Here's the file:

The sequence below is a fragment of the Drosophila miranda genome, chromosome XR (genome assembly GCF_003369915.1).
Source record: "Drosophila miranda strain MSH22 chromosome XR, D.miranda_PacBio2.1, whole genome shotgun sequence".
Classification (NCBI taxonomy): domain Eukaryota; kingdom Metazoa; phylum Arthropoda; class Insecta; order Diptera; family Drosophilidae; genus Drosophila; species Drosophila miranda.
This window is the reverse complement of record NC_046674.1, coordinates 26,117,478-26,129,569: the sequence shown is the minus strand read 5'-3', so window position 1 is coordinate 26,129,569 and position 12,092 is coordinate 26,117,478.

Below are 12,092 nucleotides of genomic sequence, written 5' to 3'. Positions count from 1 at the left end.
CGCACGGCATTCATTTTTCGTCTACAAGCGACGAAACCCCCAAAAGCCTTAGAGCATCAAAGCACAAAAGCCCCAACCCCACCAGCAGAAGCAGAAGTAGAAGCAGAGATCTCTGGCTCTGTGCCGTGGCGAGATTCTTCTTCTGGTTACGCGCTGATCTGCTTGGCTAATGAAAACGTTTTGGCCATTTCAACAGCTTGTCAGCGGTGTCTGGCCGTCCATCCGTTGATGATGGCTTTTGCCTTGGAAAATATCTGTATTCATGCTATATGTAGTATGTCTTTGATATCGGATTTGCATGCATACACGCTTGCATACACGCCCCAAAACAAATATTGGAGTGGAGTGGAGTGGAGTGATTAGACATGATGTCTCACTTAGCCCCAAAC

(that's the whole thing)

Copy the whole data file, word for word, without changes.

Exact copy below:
The sequence below is a fragment of the Drosophila miranda genome, chromosome XR (genome assembly GCF_003369915.1).
Source record: "Drosophila miranda strain MSH22 chromosome XR, D.miranda_PacBio2.1, whole genome shotgun sequence".
Classification (NCBI taxonomy): domain Eukaryota; kingdom Metazoa; phylum Arthropoda; class Insecta; order Diptera; family Drosophilidae; genus Drosophila; species Drosophila miranda.
This window is the reverse complement of record NC_046674.1, coordinates 26,117,478-26,129,569: the sequence shown is the minus strand read 5'-3', so window position 1 is coordinate 26,129,569 and position 12,092 is coordinate 26,117,478.

Below are 12,092 nucleotides of genomic sequence, written 5' to 3'. Positions count from 1 at the left end.
CGCACGGCATTCATTTTTCGTCTACAAGCGACGAAACCCCCAAAAGCCTTAGAGCATCAAAGCACAAAAGCCCCAACCCCACCAGCAGAAGCAGAAGTAGAAGCAGAGATCTCTGGCTCTGTGCCGTGGCGAGATTCTTCTTCTGGTTACGCGCTGATCTGCTTGGCTAATGAAAACGTTTTGGCCATTTCAACAGCTTGTCAGCGGTGTCTGGCCGTCCATCCGTTGATGATGGCTTTTGCCTTGGAAAATATCTGTATTCATGCTATATGTAGTATGTCTTTGATATCGGATTTGCATGCATACACGCTTGCATACACGCCCCAAAACAAATATTGGAGTGGAGTGGAGTGGAGTGATTAGACATGATGTCTCACTTAGCCCCAAAC